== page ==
“Our position is that if designating 1.3 million acres, which is similar in size to the whole state of Delaware, is considered the ‘smallest area compatible,’ there could be no limit on the federal government’s power to declare all federal land as a monument.”


Similar designations would not be welcome or acceptable in the east, Gerber believes, and said people who reside outside of federal lands states don’t understand the unintended consequences of such actions, which negatively affect the economies of local communities. Encouraging prosperity with economic drivers such as ranching and logging actually encourages positive land management, he said, pointing out that America is cleaner and “better managed” than developing countries. “When people grow more wealthy, they reinvest back into the environment.”

“The philosophy behind these designations assumes that it will benefit the land but actually the results are the opposite. We see catastrophic wildfire and forest fire on federal lands in much more frequency than private lands,” Gerber said.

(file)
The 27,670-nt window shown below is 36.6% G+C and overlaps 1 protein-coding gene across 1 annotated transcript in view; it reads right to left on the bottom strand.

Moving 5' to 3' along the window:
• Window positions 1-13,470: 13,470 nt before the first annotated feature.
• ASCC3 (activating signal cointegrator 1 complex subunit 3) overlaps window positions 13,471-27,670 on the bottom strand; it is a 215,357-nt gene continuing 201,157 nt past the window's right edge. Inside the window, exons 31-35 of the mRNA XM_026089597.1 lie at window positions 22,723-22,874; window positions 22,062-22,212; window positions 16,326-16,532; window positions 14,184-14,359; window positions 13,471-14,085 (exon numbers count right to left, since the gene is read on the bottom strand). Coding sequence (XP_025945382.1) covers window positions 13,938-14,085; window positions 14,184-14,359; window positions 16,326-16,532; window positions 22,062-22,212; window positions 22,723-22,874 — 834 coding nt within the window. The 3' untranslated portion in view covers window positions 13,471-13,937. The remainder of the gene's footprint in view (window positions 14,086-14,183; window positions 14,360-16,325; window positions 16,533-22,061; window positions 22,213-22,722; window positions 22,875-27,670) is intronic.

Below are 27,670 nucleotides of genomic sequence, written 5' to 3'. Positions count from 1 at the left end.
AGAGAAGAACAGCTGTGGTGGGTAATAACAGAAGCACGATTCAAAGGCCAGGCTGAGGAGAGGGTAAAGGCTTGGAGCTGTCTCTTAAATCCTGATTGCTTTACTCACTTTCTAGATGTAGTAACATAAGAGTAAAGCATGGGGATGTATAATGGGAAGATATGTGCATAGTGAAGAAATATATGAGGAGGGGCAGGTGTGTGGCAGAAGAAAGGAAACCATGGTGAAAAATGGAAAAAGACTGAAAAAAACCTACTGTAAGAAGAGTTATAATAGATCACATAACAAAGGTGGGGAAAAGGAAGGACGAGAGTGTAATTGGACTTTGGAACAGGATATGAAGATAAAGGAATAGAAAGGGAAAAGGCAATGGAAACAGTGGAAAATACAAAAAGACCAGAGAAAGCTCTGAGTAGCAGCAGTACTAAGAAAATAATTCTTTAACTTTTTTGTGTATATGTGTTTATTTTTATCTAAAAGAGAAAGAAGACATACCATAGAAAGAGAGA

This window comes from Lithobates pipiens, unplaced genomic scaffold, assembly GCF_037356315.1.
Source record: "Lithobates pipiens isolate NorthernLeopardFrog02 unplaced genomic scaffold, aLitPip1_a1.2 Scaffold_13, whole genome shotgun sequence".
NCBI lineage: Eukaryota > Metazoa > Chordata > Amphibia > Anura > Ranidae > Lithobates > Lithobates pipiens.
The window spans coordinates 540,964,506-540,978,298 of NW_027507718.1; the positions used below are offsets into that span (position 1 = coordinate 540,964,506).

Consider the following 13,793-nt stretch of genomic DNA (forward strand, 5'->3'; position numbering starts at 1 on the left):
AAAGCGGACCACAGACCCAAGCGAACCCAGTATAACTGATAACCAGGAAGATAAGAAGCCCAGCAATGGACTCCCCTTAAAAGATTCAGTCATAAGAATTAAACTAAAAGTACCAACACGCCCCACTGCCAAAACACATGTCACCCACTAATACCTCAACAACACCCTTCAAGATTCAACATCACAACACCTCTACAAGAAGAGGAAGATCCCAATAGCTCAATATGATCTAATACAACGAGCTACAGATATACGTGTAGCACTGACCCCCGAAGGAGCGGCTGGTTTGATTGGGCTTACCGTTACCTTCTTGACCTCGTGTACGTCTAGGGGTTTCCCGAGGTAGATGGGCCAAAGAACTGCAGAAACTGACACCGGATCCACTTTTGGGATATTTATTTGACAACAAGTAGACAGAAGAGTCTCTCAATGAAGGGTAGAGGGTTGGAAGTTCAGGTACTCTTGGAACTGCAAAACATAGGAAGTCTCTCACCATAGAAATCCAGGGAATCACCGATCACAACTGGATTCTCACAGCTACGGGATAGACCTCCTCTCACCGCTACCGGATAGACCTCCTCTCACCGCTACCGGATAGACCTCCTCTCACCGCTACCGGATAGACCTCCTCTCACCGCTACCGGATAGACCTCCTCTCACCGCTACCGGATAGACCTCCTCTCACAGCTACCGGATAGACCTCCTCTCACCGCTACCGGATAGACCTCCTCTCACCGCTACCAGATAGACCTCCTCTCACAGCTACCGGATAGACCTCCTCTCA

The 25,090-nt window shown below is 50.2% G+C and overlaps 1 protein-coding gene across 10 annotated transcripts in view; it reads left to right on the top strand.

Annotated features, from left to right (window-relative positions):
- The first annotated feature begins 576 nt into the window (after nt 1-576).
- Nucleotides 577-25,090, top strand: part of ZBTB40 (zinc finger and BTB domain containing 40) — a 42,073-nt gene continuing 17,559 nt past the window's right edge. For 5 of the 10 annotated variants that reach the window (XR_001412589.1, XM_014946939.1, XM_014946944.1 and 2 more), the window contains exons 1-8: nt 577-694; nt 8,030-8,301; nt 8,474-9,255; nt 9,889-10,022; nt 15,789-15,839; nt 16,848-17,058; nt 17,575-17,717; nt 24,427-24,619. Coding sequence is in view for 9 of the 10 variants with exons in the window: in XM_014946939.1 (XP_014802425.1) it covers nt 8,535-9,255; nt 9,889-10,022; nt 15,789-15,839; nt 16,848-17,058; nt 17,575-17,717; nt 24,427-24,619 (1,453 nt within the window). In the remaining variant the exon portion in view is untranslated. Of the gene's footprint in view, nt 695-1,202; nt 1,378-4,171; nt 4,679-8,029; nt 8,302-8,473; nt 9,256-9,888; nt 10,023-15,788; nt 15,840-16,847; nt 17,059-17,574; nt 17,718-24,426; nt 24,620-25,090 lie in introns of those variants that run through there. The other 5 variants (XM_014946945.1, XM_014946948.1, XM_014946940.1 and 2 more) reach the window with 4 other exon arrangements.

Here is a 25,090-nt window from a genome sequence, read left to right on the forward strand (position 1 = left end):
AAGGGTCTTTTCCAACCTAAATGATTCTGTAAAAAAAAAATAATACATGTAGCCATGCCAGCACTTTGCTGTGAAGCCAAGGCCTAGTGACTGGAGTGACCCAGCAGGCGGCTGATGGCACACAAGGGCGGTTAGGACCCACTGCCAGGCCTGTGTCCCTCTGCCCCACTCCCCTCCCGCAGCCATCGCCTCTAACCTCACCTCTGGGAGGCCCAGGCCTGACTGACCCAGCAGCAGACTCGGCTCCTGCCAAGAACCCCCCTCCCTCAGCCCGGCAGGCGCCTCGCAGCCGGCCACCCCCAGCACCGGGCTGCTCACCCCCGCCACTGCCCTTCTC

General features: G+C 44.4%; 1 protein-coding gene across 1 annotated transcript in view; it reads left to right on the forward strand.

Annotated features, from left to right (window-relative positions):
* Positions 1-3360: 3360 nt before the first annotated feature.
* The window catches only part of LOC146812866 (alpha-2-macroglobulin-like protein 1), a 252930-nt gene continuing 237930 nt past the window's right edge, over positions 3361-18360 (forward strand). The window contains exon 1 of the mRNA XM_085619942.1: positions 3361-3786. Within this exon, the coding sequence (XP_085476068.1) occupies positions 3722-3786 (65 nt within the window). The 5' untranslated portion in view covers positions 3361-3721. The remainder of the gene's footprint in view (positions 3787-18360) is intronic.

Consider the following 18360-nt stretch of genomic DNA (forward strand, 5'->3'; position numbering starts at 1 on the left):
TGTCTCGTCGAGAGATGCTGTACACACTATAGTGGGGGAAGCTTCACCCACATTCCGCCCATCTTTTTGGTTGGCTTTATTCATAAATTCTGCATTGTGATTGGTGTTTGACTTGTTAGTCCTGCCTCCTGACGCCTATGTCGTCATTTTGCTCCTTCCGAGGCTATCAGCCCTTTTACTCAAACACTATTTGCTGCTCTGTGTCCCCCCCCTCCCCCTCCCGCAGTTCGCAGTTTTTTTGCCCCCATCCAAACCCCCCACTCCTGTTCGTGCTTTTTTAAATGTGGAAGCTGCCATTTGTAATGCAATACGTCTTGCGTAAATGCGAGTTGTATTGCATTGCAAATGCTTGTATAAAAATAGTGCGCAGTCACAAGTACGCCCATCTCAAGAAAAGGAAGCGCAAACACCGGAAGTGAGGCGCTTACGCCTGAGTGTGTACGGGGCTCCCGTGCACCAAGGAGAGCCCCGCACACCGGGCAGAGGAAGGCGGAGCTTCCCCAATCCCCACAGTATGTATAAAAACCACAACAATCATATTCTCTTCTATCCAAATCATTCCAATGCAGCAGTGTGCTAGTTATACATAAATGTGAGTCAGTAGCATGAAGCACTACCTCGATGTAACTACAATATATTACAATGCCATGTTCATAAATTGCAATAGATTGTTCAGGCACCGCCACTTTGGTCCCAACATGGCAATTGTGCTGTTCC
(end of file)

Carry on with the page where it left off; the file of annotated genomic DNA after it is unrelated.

Local ranchers Sandy and Gail Johnson, whose private property as well as their state and federal grazing land was included within the confines of the Bears Ears Monument, are happy to now find themselves outside of the monument borders.

“It helped everyone out,” Sandy said of the president’s announcement.

Johnson feared the monument would take the “natural course” of other area monuments and eventually be turned into a national park, which would likely completely eliminate livestock grazing.

Johnson said some smaller ranchers within the Escalante monument were forced to cut their grazing numbers to the point their ranches weren’t sustainable, and they eventually sold out to bigger outfits. He hopes with Trump’s action, management in that region will return to a multiple-use vision, so ranchers can graze the appropriate number of cattle on their allotments.

Although well-intentioned, the monument designation did nothing to protect resources including Native American artifacts, Dalton said. And illegal activity is not common.

“Unfortunately if someone is going to break the law, they are going to break the law whether it is a monument or not,” Dalton said. “Hypothetically, if I went out and dug up an Indian artifact, it wouldn’t matter if I was inside the monument or outside, the laws that I would be prosecuted under would be exactly the same. They want the monument to protect land from looting and such but the laws on the land are the same whether it is in the monument or not.” ❖